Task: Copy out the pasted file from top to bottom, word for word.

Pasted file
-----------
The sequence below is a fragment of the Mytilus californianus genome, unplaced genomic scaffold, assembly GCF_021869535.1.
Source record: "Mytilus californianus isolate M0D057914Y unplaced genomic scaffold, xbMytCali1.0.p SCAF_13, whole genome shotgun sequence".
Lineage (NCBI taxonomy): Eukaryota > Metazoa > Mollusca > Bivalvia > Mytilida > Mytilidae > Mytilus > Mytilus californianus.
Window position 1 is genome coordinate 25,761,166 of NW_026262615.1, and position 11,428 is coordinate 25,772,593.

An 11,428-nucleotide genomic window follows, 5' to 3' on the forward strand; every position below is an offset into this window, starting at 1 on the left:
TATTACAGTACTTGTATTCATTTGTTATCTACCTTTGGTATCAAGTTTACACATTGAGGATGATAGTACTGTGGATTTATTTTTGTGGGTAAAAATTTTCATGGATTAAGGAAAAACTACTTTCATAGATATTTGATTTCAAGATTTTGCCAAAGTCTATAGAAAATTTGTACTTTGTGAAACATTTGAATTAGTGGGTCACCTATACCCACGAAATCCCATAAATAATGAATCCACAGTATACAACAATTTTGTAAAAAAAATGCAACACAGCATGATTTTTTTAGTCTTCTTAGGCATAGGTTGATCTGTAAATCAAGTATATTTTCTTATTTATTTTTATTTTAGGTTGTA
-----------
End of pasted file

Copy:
The sequence below is a fragment of the Mytilus californianus genome, unplaced genomic scaffold, assembly GCF_021869535.1.
Source record: "Mytilus californianus isolate M0D057914Y unplaced genomic scaffold, xbMytCali1.0.p SCAF_13, whole genome shotgun sequence".
Lineage (NCBI taxonomy): Eukaryota > Metazoa > Mollusca > Bivalvia > Mytilida > Mytilidae > Mytilus > Mytilus californianus.
Window position 1 is genome coordinate 25,761,166 of NW_026262615.1, and position 11,428 is coordinate 25,772,593.

An 11,428-nucleotide genomic window follows, 5' to 3' on the forward strand; every position below is an offset into this window, starting at 1 on the left:
TATTACAGTACTTGTATTCATTTGTTATCTACCTTTGGTATCAAGTTTACACATTGAGGATGATAGTACTGTGGATTTATTTTTGTGGGTAAAAATTTTCATGGATTAAGGAAAAACTACTTTCATAGATATTTGATTTCAAGATTTTGCCAAAGTCTATAGAAAATTTGTACTTTGTGAAACATTTGAATTAGTGGGTCACCTATACCCACGAAATCCCATAAATAATGAATCCACAGTATACAACAATTTTGTAAAAAAAATGCAACACAGCATGATTTTTTTAGTCTTCTTAGGCATAGGTTGATCTGTAAATCAAGTATATTTTCTTATTTATTTTTATTTTAGGTTGTA